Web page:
It is to be understood that when the punch 11 moves downwardly, the shell 13 becomes seated on the die center 10 with the result that further downward movement of the punch 11 results in movement of the shell 13 into the cavity 18, tending to compress air within the cavity 18. After the punch passes through Bottom Dead Center (BDC), the shell has a tendency to stick to the die center and not move upwardly with the punch. This hesitation of movement of the shell is illustrated in FIG. 2 by the phantom showing of the shell and the distance of relative movement between the shell and the punch is generally indicated by the letter "X". As a result, a vacuum is drawn in the cavity 18.
In accordance with this invention, each die set is provided with a shell control manifold assembly, generally identified by the numeral 20. The assembly 20 includes a hose 21 which has a quick disconnect 22 from a fitting 22 carried by the platen 6 and leading into the respective punch cavity 18. The opposite end of the hose 21 is connected to a filter 23 which, in turn, is connected to a cross fitting 24. The cross fitting 24 attaches to a supporting leg 25 which carries a clamp 26 which is engageable with a support 27 to position the cross fitting 24. A third branch of the cross fitting 24 has connected thereto a check valve 28 while the fourth branch of the cross fitting 24 has connected thereto a check valve 30.
The check valve 28 is of a conventional construction and functions to prevent inflow of air while opening at a very low positive pressure. On the other hand, the check valve 30, which is also of conventional construction, prevents the exit of air and opens to vent an associated cavity only after a predetermined vacuum has been drawn in that cavity.
It is to be understood that the support 27 may be in the form of a kicker shaft which carries at least a kicker 31 for the die assembly 8 with which the shell control manifold 20 is associated. The kicker 31 ejects the formed shell from the punch 11 after it has withdrawn a certain distance. The function of the kicker 31 is conventional and thus will not be described further.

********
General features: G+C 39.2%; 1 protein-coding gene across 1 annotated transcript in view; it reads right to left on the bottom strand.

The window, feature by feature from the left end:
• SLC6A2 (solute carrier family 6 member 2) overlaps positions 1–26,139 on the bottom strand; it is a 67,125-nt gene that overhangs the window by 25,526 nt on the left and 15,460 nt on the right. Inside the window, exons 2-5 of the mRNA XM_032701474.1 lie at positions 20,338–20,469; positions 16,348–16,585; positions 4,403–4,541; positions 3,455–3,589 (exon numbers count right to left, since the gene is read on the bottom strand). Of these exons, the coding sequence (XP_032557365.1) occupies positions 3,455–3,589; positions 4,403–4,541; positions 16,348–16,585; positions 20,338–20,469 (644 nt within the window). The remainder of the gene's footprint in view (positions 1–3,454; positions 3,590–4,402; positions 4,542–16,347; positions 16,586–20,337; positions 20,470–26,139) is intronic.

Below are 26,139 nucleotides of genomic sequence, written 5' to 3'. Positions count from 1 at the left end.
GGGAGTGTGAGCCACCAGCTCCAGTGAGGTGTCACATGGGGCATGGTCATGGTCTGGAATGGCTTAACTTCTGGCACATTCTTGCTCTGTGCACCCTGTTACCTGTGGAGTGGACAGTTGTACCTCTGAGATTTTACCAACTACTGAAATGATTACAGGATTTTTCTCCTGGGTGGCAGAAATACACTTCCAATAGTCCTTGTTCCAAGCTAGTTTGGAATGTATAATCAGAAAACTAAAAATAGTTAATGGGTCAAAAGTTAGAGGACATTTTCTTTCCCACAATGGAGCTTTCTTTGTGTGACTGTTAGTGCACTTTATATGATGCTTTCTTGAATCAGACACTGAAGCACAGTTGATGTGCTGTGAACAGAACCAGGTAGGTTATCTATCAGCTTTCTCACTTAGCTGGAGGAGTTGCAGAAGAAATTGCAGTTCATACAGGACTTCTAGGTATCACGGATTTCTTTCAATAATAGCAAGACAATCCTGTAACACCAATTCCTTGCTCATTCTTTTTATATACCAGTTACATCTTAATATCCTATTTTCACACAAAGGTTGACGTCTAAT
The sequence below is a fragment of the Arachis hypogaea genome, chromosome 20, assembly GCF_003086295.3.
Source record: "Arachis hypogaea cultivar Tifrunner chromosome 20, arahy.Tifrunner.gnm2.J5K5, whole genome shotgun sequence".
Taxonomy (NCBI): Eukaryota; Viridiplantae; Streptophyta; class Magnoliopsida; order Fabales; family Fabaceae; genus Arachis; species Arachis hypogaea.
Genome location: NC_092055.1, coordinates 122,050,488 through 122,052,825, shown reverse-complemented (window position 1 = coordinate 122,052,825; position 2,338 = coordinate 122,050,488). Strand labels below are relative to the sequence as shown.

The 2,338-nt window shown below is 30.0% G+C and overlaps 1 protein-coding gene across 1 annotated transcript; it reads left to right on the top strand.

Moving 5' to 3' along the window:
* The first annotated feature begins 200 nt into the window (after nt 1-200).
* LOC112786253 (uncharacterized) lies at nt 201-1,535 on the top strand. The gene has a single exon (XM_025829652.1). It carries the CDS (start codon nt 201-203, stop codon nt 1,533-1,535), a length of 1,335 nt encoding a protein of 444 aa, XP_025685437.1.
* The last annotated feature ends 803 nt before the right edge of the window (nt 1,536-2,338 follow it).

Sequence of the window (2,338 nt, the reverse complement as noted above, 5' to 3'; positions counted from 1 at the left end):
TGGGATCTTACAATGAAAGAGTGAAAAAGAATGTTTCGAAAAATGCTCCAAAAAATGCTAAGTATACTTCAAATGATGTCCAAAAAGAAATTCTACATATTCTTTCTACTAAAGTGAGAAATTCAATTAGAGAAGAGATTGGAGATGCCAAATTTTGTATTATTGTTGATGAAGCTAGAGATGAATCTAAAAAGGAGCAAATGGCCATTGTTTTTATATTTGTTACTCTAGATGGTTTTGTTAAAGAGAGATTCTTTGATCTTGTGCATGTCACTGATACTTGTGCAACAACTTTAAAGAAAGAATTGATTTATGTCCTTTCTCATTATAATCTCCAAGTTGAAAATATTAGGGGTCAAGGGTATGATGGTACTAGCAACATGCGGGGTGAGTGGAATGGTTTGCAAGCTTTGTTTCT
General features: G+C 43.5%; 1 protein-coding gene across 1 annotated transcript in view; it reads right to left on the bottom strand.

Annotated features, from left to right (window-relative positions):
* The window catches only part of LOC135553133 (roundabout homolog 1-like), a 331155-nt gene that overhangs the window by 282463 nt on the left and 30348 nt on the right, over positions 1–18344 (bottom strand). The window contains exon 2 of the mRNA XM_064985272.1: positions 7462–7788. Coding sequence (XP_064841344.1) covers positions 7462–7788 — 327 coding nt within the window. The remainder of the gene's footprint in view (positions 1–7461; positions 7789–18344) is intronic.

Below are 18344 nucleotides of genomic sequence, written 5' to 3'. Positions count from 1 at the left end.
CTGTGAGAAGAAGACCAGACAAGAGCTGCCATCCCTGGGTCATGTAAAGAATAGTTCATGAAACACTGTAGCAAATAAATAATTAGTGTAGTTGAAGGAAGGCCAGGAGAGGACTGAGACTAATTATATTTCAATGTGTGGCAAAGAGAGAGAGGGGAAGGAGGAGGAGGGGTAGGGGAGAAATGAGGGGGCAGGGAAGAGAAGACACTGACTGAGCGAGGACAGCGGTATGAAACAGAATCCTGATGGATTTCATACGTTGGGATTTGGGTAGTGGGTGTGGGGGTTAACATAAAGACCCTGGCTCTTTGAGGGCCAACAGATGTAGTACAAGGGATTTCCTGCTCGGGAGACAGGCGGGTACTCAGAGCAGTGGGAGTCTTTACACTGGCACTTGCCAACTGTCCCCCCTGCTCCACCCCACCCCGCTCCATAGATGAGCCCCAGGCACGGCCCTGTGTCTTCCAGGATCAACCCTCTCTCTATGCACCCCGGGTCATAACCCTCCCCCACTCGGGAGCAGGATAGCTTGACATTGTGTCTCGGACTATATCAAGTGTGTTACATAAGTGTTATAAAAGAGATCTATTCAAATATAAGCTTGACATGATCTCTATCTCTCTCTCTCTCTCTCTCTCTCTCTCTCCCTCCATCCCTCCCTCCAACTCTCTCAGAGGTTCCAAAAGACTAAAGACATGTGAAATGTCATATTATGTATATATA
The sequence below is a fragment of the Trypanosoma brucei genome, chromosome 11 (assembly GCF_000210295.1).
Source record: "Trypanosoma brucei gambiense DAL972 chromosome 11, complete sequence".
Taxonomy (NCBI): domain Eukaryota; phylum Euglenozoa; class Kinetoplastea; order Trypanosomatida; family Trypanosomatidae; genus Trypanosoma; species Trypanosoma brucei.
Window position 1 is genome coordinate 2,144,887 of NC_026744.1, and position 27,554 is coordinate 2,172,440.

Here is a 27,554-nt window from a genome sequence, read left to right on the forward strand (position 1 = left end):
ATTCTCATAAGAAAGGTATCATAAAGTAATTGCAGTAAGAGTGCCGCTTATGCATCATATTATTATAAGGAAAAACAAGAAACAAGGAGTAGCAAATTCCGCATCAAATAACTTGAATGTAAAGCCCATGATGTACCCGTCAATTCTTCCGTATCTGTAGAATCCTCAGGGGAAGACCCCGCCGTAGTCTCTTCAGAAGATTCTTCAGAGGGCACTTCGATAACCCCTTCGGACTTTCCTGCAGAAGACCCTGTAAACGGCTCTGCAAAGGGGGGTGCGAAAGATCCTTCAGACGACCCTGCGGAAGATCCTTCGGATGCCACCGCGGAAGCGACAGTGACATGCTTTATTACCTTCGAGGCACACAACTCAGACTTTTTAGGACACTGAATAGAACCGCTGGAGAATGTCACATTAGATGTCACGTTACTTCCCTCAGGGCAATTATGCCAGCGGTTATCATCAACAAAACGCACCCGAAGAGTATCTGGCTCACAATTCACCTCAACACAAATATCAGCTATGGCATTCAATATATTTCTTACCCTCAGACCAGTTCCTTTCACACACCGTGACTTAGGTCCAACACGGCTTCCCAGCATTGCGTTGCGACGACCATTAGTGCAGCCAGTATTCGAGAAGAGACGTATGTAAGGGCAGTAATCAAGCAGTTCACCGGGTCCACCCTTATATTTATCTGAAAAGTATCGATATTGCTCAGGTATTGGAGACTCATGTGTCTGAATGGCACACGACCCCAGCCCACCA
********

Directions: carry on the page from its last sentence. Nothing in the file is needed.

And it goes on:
It is to be understood that in accordance with this invention, the punch 11 is cup shaped so as to define a cavity 18 which is sealed when a shell 13 is formed in the punch 11 in the manner illustrated in FIG. 2. As the punch 11 moves downwardly and the shell is seated on the die center ring, further downward movement of the punch 11 results in the relative movement of the shell 13 into the punch with the result that air within the cavity 18 is compressed. When the pressure of the air within the cavity 18 exceeds that from which the check valve 28 is set, this air will be rapidly exhausted to the atmosphere.
As the punch moves upwardly and the shell sticks on the die center 10, the relative movement between the punch 11 and the shell 13 results in a vacuum being formed within the cavity 18 so that when the shell 13 clears the die center 10, it is held to the punch 11 by the vacuum produced within the cavity 18.
At this time it is pointed out that it is desirable to restrict the holding power of the vacuum within the cavity 18 with respect to the shell so that the shell will not be damaged when it is ejected from the punch. Accordingly, after the vacuum within the cavity 18 reaches a predetermined negative pressure, the check valve 30 will open so as to vent the cavity 18 and to hold the vacuum therein at the preselected pressure.
When the punch approaches its Top Dead Center (TDC), the shell is knocked out of the punch by the knockout ring 12 and the kicker 31 kicks the shell out from between the punch parts.
It is to be understood that by limiting the vacuum within the cavity 18, the action of the ejector components on the shell will not deform the shell.
While the pressures of operation of the check valves 30 may vary, it is pointed out that the momentary hesitation of the shell on the die center for the distance "X" in FIG. 2 results in an increase of the volume of the cavity 18 behind the shell 13 sufficiently to cause the pressure to drop below 0.33 psig. Should the resultant pressure become a vacuum in excess of 4 inches HG, the valve 30 will open. It is also pointed out that a rapid increase in vacuum will also occur when the shell 13 is being knocked out of the punch 11 by the knockout ring 12 at TDC and by limiting the opening of the check valve 30 to a maximum vacuum of 4 inches HG, shell deformation is prevented.
Production of shells 13 of the type illustrated in FIG. 2, prior to this invention, was previously run on a conventional press at a speed of approximately 240 strokes per minute, below the normal operating speed of the press per se. This reduced speed was required to minimize shell dropping. With the shell control manifold incorporated in the press, the press operates satisfactorily at 340 strokes per minute. It will thus be apparent that the shell control manifold permits an increase in production in excess of 40%.
Although only a preferred embodiment of the shell control manifold assembly has been specifically illustrated and described herein, it is to be understood that minor variations may be made therein without departing from the spirit and scope of the invention, as defined by the appended claims.